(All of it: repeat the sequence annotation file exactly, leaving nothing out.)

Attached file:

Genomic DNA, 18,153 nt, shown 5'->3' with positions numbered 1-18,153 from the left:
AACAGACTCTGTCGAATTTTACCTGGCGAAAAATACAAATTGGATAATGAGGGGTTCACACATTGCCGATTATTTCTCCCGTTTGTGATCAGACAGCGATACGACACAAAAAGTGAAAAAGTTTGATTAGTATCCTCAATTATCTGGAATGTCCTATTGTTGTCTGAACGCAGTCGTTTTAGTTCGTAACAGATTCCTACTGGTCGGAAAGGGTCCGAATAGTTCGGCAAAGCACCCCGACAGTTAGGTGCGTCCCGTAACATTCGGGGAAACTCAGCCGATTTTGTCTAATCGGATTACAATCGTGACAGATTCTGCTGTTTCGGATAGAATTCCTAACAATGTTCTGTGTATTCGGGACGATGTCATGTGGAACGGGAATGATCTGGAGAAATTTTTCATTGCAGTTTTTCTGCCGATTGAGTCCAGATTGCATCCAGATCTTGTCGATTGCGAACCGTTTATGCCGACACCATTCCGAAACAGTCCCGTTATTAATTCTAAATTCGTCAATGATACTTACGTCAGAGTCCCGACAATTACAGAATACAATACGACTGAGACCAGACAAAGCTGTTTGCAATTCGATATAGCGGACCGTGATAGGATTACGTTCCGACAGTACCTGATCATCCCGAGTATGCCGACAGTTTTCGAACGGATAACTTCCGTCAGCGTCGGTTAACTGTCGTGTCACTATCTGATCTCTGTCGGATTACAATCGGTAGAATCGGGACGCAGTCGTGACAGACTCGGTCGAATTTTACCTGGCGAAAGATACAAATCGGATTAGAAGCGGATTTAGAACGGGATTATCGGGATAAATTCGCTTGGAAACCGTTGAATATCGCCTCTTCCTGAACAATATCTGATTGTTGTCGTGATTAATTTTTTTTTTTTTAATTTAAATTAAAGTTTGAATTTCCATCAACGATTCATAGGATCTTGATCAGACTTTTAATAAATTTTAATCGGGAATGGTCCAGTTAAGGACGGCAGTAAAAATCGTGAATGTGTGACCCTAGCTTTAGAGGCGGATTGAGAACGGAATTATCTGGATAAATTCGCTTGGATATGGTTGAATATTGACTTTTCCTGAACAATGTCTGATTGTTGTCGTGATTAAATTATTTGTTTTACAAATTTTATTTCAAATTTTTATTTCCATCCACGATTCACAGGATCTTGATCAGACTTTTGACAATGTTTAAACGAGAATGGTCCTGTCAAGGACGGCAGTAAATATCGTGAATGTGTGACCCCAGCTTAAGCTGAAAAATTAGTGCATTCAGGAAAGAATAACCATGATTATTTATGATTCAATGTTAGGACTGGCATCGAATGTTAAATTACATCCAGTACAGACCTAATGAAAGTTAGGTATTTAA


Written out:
Genomic DNA, 18,153 nt, shown 5'->3' with positions numbered 1-18,153 from the left:
AACAGACTCTGTCGAATTTTACCTGGCGAAAAATACAAATTGGATAATGAGGGGTTCACACATTGCCGATTATTTCTCCCGTTTGTGATCAGACAGCGATACGACACAAAAAGTGAAAAAGTTTGATTAGTATCCTCAATTATCTGGAATGTCCTATTGTTGTCTGAACGCAGTCGTTTTAGTTCGTAACAGATTCCTACTGGTCGGAAAGGGTCCGAATAGTTCGGCAAAGCACCCCGACAGTTAGGTGCGTCCCGTAACATTCGGGGAAACTCAGCCGATTTTGTCTAATCGGATTACAATCGTGACAGATTCTGCTGTTTCGGATAGAATTCCTAACAATGTTCTGTGTATTCGGGACGATGTCATGTGGAACGGGAATGATCTGGAGAAATTTTTCATTGCAGTTTTTCTGCCGATTGAGTCCAGATTGCATCCAGATCTTGTCGATTGCGAACCGTTTATGCCGACACCATTCCGAAACAGTCCCGTTATTAATTCTAAATTCGTCAATGATACTTACGTCAGAGTCCCGACAATTACAGAATACAATACGACTGAGACCAGACAAAGCTGTTTGCAATTCGATATAGCGGACCGTGATAGGATTACGTTCCGACAGTACCTGATCATCCCGAGTATGCCGACAGTTTTCGAACGGATAACTTCCGTCAGCGTCGGTTAACTGTCGTGTCACTATCTGATCTCTGTCGGATTACAATCGGTAGAATCGGGACGCAGTCGTGACAGACTCGGTCGAATTTTACCTGGCGAAAGATACAAATCGGATTAGAAGCGGATTTAGAACGGGATTATCGGGATAAATTCGCTTGGAAACCGTTGAATATCGCCTCTTCCTGAACAATATCTGATTGTTGTCGTGATTAATTTTTTTTTTTTTAATTTAAATTAAAGTTTGAATTTCCATCAACGATTCATAGGATCTTGATCAGACTTTTAATAAATTTTAATCGGGAATGGTCCAGTTAAGGACGGCAGTAAAAATCGTGAATGTGTGACCCTAGCTTTAGAGGCGGATTGAGAACGGAATTATCTGGATAAATTCGCTTGGATATGGTTGAATATTGACTTTTCCTGAACAATGTCTGATTGTTGTCGTGATTAAATTATTTGTTTTACAAATTTTATTTCAAATTTTTATTTCCATCCACGATTCACAGGATCTTGATCAGACTTTTGACAATGTTTAAACGAGAATGGTCCTGTCAAGGACGGCAGTAAATATCGTGAATGTGTGACCCCAGCTTAAGCTGAAAAATTAGTGCATTCAGGAAAGAATAACCATGATTATTTATGATTCAATGTTAGGACTGGCATCGAATGTTAAATTACATCCAGTACAGACCTAATGAAAGTTAGGTATTTAA